companies behind it), the number provided by Jabber Inc is probably too
small. If we presume ejabberd has a 40% market share amongst public and
non-public open source server deployments, there are 50 million of users
using an open source server. This would mean, including Jabber Inc's
numbers, that there are around 90 million of Jabber users instead of 50
- Ebuddy (MSN, Yahoo! and AIM) : 35 million users (including 4 million
mobile) (October 2006)
MSN: 27.2 million active (September 2006), 155 million total (April 2005).
Yahoo! Messenger: 22 million users (September 2006).
- QQ: 20 million peak online users, 221 million "active" (majority in
China) (July 2006).
- Sametime: 15 million (enterprise) users (undated)
- Skype: 9
million peak online (January 2007), 137 million total (January 2007).
6.1 million users (January 2007)
- Gadu-Gadu: 5.6 million users (June 2006).
- ICQ: 4 million active (September 2006).
- Paltalk: 3.3 million unique visitors per month (August 2006).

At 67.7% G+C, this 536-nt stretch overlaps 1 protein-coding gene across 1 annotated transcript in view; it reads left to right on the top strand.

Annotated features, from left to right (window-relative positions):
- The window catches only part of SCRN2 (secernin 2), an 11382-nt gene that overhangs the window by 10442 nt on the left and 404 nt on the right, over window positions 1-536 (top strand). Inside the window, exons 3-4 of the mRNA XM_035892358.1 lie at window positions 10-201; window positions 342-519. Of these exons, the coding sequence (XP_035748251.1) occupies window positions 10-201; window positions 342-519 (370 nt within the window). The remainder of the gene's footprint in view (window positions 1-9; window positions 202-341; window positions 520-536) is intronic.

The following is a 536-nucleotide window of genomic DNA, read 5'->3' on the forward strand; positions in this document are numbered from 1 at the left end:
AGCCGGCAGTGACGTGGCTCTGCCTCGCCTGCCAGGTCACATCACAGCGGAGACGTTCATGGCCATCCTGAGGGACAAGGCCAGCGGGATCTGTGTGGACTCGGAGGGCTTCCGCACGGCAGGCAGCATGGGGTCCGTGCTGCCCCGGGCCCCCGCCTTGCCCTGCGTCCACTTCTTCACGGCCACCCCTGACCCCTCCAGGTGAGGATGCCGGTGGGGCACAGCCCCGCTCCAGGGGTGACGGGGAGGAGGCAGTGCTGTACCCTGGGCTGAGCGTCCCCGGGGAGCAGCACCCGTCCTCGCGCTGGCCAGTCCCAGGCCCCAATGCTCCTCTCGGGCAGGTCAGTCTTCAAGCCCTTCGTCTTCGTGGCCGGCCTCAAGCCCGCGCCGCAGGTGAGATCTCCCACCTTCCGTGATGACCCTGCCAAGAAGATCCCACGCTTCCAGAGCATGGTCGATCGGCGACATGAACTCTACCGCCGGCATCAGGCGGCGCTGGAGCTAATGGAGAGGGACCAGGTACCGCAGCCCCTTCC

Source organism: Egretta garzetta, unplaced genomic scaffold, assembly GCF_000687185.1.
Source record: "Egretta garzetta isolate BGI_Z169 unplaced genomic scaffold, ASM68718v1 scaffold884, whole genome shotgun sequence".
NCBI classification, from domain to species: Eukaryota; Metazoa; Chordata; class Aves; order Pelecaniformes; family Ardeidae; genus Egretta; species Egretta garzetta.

- MXit: 3 million users (majority in South Africa, more than 200,000
international) (31 January 2007). Note that these users are part of the Jabber user base as MXit federates with the Jabber network.
- PSYC: 1 million users, daily (majority in Brazil) (February 2007). Total amount of users cannot be estimated due to the
decentralized nature of the protocol.
- Meebo (Yahoo!, MSN, Jabber, AIM and ICQ): 1 million users (October 2006)
- IMVU: 1 million users (June 2007)
Notes and references
Screenshot of a Quantum Link OLM
Summary of final decisions issued by the trademark trial and appeal board,
January 16-20, 2006
"Important and Long Delayed News", Announcement of Gaim renaming (to
April 06, 2007
Leading Mobile Operators to Deliver Ubiquitous Instant Messaging
Industry Press Release at 3GSM World Congress,
12 February 2006
IM Security Center. Retrieved on
ESG compliance report excerpt, Part 1: Introduction.
Akonix Warns Corporations of Risqué Employee IM Behavior.
Chris Christiansen and Rose Ryan, International Data Corp., "IDC
Telebriefing: Threat Management Security Appliance Review and Forecast"
"Tencent QQ's Peak Simultaneous Online User Accounts Broke 20 Million",
Tencent press release, 3 June 2006, retrieved 14 July 2006
Enterprise application integration
Web service specifications
List of web service protocols